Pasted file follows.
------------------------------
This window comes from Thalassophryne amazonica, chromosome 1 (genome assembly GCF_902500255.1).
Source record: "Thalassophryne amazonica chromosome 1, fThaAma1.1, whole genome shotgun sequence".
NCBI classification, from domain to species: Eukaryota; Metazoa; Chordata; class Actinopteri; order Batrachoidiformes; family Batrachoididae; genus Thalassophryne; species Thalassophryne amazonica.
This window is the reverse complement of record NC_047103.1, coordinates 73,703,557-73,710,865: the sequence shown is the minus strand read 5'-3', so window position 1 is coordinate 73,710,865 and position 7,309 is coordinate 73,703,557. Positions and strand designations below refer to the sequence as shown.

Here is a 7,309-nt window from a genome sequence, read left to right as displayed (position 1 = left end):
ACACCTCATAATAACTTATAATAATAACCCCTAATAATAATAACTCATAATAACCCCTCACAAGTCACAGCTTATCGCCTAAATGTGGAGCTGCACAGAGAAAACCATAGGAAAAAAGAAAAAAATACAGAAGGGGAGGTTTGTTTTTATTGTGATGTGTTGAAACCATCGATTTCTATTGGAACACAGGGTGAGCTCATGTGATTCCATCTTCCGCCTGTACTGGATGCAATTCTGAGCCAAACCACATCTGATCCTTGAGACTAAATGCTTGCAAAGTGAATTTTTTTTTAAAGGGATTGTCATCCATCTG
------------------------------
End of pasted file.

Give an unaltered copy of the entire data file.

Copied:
This window comes from Thalassophryne amazonica, chromosome 1 (genome assembly GCF_902500255.1).
Source record: "Thalassophryne amazonica chromosome 1, fThaAma1.1, whole genome shotgun sequence".
NCBI classification, from domain to species: Eukaryota; Metazoa; Chordata; class Actinopteri; order Batrachoidiformes; family Batrachoididae; genus Thalassophryne; species Thalassophryne amazonica.
This window is the reverse complement of record NC_047103.1, coordinates 73,703,557-73,710,865: the sequence shown is the minus strand read 5'-3', so window position 1 is coordinate 73,710,865 and position 7,309 is coordinate 73,703,557. Positions and strand designations below refer to the sequence as shown.

Here is a 7,309-nt window from a genome sequence, read left to right as displayed (position 1 = left end):
ACACCTCATAATAACTTATAATAATAACCCCTAATAATAATAACTCATAATAACCCCTCACAAGTCACAGCTTATCGCCTAAATGTGGAGCTGCACAGAGAAAACCATAGGAAAAAAGAAAAAAATACAGAAGGGGAGGTTTGTTTTTATTGTGATGTGTTGAAACCATCGATTTCTATTGGAACACAGGGTGAGCTCATGTGATTCCATCTTCCGCCTGTACTGGATGCAATTCTGAGCCAAACCACATCTGATCCTTGAGACTAAATGCTTGCAAAGTGAATTTTTTTTTAAAGGGATTGTCATCCATCTG